Ebb & Flow - The May 2016 issue of Ebb & Flow, the Massachusetts Department of Ecological Resources eNewsletter, features articles on innovation in urban river restoration, flow issues in the Parker River, and other updates, grant opportunities, events, and resource links.

Natural Hazards Observer - The April 2016 issue of the Natural Hazards Observer, the bimonthly periodical of the Natural Hazards Center in Boulder, Colorado, focuses on climate change and indigenous people and other natural hazards news and information.

Marine Ecosystems and Management Information Service - The May 2016 edition of Marine Ecosystems and Management, the bimonthly information service on marine ecosystem-based management (EBM) from the University of Washington School of Marine Affairs, includes tools and resources for measuring blue carbon, EBM in Venice, Italy, and other notes and news.

Web-Based and Mobile-User Resources

New NERACOOS Website - The Northeastern Regional Association of Coastal Ocean Observing Systems (NERACOOS) has launched a new website, which has improved navigation to allow for easier access data products. The site features data on waves, water levels, winds, temperature, currents, and more. The updated site also includes data from a new wave buoy deployed in Cape Cod Bay, which measures wave height, direction, period, and sea surface temperature. This survey can be used to provide feedback on the new website.

Climate Change Training Module - EPA has launched Understanding Climate Change Impacts on Water Resources, a new 45-minute, online training for water resource professionals to increase their understanding of the causes of climate change and the potential impacts on water resources and other challenges. The module describes how federal, state, tribal, and local governments and communities are working to make the United States more resilient to the impacts of climate. The training is part of the EPA Watershed Academy web certificate program.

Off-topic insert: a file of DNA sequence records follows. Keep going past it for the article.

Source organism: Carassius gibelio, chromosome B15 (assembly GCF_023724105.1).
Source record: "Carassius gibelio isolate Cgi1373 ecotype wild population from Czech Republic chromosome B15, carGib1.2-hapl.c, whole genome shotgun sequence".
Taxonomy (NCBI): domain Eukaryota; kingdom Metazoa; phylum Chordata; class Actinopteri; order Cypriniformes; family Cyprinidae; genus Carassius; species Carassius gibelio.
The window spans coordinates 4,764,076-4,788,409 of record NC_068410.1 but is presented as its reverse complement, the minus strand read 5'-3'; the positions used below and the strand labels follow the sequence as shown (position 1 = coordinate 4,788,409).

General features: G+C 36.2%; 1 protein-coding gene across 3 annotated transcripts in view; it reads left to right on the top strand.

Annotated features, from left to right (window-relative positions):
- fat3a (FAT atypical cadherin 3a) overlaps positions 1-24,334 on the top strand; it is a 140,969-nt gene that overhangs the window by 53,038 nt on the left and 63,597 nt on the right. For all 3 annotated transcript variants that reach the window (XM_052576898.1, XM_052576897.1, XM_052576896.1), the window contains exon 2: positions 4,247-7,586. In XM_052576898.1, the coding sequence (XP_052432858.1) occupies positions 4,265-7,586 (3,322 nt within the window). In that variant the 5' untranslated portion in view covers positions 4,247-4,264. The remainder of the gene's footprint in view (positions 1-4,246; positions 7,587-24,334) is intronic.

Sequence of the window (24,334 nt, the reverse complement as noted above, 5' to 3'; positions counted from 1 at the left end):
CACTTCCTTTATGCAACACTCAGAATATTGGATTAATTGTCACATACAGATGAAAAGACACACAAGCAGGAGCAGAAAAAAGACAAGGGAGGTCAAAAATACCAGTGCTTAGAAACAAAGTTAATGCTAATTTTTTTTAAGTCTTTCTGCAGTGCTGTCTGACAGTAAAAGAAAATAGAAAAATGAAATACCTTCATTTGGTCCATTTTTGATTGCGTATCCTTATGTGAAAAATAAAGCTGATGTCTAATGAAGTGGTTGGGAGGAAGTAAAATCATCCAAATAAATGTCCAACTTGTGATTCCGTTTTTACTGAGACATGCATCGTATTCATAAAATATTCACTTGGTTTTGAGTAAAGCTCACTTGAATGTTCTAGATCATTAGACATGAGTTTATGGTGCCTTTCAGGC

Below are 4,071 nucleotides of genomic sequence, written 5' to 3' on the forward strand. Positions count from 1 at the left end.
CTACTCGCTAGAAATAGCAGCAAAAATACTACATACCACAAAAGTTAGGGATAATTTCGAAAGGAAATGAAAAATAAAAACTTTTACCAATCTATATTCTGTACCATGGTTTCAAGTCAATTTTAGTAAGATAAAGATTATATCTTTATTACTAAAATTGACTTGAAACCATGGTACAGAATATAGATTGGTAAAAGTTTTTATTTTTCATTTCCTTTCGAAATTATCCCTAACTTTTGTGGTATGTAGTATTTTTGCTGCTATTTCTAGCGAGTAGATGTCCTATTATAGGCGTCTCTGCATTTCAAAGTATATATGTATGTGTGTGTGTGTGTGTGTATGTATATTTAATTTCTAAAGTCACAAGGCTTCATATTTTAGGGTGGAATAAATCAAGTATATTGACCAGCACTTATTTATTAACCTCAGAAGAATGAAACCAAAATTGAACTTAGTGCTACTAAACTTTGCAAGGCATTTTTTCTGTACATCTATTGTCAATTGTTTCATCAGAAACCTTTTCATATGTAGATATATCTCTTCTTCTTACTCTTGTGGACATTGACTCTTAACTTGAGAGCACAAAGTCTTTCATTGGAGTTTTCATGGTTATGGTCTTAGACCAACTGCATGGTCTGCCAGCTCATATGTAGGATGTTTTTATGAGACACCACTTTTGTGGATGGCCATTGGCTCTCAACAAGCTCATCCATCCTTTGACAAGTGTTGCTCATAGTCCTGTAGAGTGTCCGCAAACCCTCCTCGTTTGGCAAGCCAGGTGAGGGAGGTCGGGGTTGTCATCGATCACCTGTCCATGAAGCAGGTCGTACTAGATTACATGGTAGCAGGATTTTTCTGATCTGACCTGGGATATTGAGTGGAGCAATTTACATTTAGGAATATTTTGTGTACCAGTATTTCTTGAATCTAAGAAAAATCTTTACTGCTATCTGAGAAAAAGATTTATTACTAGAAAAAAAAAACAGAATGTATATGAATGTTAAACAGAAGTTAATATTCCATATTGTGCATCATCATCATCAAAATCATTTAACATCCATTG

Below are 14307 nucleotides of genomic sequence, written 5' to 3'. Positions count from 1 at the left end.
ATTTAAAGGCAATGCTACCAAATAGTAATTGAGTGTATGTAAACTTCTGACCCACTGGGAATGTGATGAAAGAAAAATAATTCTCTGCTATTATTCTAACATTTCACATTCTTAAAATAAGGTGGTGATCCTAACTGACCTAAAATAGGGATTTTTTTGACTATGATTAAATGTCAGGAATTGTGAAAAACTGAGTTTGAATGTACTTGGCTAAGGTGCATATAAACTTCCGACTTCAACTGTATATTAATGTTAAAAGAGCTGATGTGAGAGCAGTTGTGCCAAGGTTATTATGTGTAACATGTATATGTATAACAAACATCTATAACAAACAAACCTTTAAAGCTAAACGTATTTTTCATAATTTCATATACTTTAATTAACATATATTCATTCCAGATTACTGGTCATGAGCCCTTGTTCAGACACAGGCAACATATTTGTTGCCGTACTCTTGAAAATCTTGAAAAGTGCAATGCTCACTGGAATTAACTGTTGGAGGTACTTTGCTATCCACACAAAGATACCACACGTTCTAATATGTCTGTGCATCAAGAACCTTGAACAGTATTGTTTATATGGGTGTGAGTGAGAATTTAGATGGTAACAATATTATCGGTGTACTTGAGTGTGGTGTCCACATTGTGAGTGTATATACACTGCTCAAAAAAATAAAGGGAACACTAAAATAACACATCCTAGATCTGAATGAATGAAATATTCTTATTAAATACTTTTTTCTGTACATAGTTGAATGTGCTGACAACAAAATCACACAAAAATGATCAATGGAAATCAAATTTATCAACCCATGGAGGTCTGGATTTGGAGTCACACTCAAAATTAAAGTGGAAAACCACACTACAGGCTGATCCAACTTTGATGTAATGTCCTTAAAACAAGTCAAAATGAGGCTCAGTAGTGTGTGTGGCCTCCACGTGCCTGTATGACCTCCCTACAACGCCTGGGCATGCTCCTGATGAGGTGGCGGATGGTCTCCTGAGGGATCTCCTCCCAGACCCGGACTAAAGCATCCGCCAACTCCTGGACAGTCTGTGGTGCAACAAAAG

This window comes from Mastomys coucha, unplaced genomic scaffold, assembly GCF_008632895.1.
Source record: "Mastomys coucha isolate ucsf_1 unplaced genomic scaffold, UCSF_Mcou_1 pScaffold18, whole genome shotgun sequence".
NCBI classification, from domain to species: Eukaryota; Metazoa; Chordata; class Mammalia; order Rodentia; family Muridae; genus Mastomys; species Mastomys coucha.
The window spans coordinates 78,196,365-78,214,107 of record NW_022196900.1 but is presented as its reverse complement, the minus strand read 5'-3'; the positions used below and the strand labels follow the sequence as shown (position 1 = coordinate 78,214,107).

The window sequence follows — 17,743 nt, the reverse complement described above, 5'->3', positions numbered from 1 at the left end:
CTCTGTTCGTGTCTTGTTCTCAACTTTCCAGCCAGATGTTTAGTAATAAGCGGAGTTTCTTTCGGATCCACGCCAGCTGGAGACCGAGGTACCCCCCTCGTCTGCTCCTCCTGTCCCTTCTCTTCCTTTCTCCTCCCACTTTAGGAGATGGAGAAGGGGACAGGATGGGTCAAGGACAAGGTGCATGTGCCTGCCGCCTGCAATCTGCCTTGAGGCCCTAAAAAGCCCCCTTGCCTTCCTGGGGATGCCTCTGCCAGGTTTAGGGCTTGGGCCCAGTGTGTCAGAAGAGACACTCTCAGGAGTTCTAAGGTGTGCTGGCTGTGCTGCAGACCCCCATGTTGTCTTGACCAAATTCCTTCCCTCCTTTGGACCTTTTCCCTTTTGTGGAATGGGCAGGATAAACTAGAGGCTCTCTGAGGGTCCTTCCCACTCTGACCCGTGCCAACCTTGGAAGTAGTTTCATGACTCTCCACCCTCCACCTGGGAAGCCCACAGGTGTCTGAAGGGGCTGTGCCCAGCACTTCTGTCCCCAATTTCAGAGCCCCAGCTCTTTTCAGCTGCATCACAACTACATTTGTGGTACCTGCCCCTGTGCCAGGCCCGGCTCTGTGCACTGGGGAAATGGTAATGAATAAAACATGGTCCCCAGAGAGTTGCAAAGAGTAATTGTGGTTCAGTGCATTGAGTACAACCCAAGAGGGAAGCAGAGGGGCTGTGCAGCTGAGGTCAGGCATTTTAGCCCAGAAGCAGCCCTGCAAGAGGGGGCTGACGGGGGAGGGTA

Job Postings

Teacher Naturalists - The National Environmental Education Development Academy (NEED) in Truro is seeking application for two Teacher/Naturalists for the 2016-2017 school year. The NEED Academy is a small residential environmental education school, housed in a retired Coast Guard Station within the Cape Cod National Seashore. The program serves 5th grade students. Teacher/Naturalists will lead hikes and develop and present experiential lessons based on the Massachusetts Education Frameworks and centered on the local environment. Staff members are also responsible on a rotating basis for helping with meal preparation and serving and bedtime. For more information, see the NEED website.

Environmental Educators - The Westport River Watershed Alliance is seeking two full-time Commonwealth Corps volunteers to serve as Environmental Educators for children in grades PreK-12 and launch additional weekend student and family education programs. Volunteers with the Alliance will serve in a full-time capacity from August 2016 through June 2017. The position includes a bi-weekly stipend and a completion award. Interested applicants should email a cover letter, resume, and three references to Shelli Costa, wep@wrwa.com. For a full position description, see the Alliance website.